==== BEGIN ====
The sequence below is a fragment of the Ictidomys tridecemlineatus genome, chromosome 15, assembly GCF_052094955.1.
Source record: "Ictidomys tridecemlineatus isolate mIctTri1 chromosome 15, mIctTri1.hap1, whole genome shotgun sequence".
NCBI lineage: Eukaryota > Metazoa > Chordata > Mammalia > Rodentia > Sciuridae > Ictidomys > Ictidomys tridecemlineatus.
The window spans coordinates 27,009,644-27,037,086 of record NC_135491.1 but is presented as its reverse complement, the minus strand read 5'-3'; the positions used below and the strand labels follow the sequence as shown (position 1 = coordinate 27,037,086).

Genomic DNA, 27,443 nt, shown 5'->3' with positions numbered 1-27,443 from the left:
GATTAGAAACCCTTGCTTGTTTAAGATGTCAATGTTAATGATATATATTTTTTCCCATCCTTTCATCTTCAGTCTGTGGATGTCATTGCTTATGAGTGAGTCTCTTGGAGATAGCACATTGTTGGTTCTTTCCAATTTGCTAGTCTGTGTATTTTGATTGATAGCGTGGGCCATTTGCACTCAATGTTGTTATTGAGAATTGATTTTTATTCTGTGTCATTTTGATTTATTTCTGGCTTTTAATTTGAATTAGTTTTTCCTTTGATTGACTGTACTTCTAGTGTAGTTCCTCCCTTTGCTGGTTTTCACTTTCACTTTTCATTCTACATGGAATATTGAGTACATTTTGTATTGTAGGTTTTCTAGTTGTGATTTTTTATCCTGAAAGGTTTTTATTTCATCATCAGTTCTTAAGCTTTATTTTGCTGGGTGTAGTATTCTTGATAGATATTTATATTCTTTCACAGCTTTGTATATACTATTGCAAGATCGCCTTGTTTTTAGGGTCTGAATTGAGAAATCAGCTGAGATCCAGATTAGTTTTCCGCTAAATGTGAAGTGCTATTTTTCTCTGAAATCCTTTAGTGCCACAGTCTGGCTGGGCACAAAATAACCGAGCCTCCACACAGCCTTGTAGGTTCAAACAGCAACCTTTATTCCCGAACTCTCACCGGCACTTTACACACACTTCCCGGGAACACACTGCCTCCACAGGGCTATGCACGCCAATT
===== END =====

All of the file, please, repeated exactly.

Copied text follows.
The sequence below is a fragment of the Ictidomys tridecemlineatus genome, chromosome 15, assembly GCF_052094955.1.
Source record: "Ictidomys tridecemlineatus isolate mIctTri1 chromosome 15, mIctTri1.hap1, whole genome shotgun sequence".
NCBI lineage: Eukaryota > Metazoa > Chordata > Mammalia > Rodentia > Sciuridae > Ictidomys > Ictidomys tridecemlineatus.
The window spans coordinates 27,009,644-27,037,086 of record NC_135491.1 but is presented as its reverse complement, the minus strand read 5'-3'; the positions used below and the strand labels follow the sequence as shown (position 1 = coordinate 27,037,086).

Genomic DNA, 27,443 nt, shown 5'->3' with positions numbered 1-27,443 from the left:
GATTAGAAACCCTTGCTTGTTTAAGATGTCAATGTTAATGATATATATTTTTTCCCATCCTTTCATCTTCAGTCTGTGGATGTCATTGCTTATGAGTGAGTCTCTTGGAGATAGCACATTGTTGGTTCTTTCCAATTTGCTAGTCTGTGTATTTTGATTGATAGCGTGGGCCATTTGCACTCAATGTTGTTATTGAGAATTGATTTTTATTCTGTGTCATTTTGATTTATTTCTGGCTTTTAATTTGAATTAGTTTTTCCTTTGATTGACTGTACTTCTAGTGTAGTTCCTCCCTTTGCTGGTTTTCACTTTCACTTTTCATTCTACATGGAATATTGAGTACATTTTGTATTGTAGGTTTTCTAGTTGTGATTTTTTATCCTGAAAGGTTTTTATTTCATCATCAGTTCTTAAGCTTTATTTTGCTGGGTGTAGTATTCTTGATAGATATTTATATTCTTTCACAGCTTTGTATATACTATTGCAAGATCGCCTTGTTTTTAGGGTCTGAATTGAGAAATCAGCTGAGATCCAGATTAGTTTTCCGCTAAATGTGAAGTGCTATTTTTCTCTGAAATCCTTTAGTGCCACAGTCTGGCTGGGCACAAAATAACCGAGCCTCCACACAGCCTTGTAGGTTCAAACAGCAACCTTTATTCCCGAACTCTCACCGGCACTTTACACACACTTCCCGGGAACACACTGCCTCCACAGGGCTATGCACGCCAATT